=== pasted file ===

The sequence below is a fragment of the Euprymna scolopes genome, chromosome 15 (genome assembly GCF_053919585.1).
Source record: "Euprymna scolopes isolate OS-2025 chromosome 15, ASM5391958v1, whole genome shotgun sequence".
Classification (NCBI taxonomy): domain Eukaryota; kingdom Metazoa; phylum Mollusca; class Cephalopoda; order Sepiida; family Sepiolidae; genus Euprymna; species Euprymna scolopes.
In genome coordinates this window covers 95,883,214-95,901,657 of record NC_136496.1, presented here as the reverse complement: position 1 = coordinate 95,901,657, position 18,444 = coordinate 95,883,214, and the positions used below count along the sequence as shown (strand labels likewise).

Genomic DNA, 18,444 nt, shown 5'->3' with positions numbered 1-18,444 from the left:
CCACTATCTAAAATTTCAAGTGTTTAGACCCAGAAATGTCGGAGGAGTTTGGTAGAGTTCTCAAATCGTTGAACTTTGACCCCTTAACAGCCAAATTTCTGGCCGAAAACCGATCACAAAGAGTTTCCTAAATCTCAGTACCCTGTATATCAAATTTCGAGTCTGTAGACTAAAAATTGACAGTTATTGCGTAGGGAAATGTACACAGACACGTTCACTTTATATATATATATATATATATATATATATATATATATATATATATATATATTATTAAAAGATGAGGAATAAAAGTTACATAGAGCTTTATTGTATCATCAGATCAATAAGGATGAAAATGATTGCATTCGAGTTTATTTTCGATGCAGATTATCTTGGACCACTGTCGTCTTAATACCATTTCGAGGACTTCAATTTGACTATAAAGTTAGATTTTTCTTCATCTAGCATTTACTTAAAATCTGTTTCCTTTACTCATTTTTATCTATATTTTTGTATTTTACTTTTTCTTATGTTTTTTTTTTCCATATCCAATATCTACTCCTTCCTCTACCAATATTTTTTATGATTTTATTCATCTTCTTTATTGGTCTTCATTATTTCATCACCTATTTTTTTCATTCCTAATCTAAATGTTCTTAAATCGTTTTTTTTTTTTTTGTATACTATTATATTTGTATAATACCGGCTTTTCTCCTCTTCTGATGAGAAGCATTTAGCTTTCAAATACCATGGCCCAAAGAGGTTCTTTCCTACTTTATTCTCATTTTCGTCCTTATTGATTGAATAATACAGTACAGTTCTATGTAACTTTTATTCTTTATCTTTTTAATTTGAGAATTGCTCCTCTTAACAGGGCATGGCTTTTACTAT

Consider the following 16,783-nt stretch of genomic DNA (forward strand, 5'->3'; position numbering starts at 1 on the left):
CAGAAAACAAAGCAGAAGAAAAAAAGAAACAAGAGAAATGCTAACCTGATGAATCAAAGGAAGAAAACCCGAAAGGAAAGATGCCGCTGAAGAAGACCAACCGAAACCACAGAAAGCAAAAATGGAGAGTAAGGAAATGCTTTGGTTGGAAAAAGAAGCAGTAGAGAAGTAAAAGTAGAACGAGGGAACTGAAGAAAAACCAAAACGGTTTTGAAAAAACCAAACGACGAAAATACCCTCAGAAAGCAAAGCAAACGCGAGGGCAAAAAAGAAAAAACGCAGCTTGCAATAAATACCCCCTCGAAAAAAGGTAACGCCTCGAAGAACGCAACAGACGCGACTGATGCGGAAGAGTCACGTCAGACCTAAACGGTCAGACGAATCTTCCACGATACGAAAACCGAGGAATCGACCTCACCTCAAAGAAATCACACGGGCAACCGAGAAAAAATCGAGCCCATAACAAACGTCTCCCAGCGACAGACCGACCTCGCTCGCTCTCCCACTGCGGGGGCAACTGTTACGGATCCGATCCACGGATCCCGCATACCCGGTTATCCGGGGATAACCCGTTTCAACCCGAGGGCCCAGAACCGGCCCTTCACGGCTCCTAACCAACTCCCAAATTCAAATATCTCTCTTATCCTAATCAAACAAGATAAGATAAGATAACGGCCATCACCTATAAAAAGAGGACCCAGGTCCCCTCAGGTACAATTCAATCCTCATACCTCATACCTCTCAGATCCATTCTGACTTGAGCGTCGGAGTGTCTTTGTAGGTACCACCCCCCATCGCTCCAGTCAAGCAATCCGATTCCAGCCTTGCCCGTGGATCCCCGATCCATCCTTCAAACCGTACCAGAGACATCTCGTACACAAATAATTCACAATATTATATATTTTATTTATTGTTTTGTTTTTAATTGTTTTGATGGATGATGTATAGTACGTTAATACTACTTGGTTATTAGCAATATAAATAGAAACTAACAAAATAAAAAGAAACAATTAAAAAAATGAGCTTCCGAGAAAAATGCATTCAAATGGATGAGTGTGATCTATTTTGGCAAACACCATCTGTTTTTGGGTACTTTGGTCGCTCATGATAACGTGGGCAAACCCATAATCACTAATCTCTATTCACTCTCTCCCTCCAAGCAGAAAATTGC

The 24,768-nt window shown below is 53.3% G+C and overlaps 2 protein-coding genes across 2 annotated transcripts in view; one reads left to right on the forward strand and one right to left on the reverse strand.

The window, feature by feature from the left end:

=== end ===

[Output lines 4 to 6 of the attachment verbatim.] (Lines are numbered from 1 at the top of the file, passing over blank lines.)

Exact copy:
In genome coordinates this window covers 95,883,214-95,901,657 of record NC_136496.1, presented here as the reverse complement: position 1 = coordinate 95,901,657, position 18,444 = coordinate 95,883,214, and the positions used below count along the sequence as shown (strand labels likewise).

Genomic DNA, 18,444 nt, shown 5'->3' with positions numbered 1-18,444 from the left:
CCACTATCTAAAATTTCAAGTGTTTAGACCCAGAAATGTCGGAGGAGTTTGGTAGAGTTCTCAAATCGTTGAACTTTGACCCCTTAACAGCCAAATTTCTGGCCGAAAACCGATCACAAAGAGTTTCCTAAATCTCAGTACCCTGTATATCAAATTTCGAGTCTGTAGACTAAAAATTGACAGTTATTGCGTAGGGAAATGTACACAGACACGTTCACTTTATATATATATATATATATATATATATATATATATATATATATATATATATTATTAAAAGATGAGGAATAAAAGTTACATAGAGCTTTATTGTATCATCAGATCAATAAGGATGAAAATGATTGCATTCGAGTTTATTTTCGATGCAGATTATCTTGGACCACTGTCGTCTTAATACCATTTCGAGGACTTCAATTTGACTATAAAGTTAGATTTTTCTTCATCTAGCATTTACTTAAAATCTGTTTCCTTTACTCATTTTTATCTATATTTTTGTATTTTACTTTTTCTTATGTTTTTTTTTTCCATATCCAATATCTACTCCTTCCTCTACCAATATTTTTTATGATTTTATTCATCTTCTTTATTGGTCTTCATTATTTCATCACCTATTTTTTTCATTCCTAATCTAAATGTTCTTAAATCGTTTTTTTTTTTTTTGTATACTATTATATTTGTATAATACCGGCTTTTCTCCTCTTCTGATGAGAAGCATTTAGCTTTCAAATACCATGGCCCAAAGAGGTTCTTTCCTACTTTATTCTCATTTTCGTCCTTATTGATTGAATAATACAGTACAGTTCTATGTAACTTTTATTCTTTATCTTTTTAATTTGAGAATTGCTCCTCTTAACAGGGCATGGCTTTTACTAT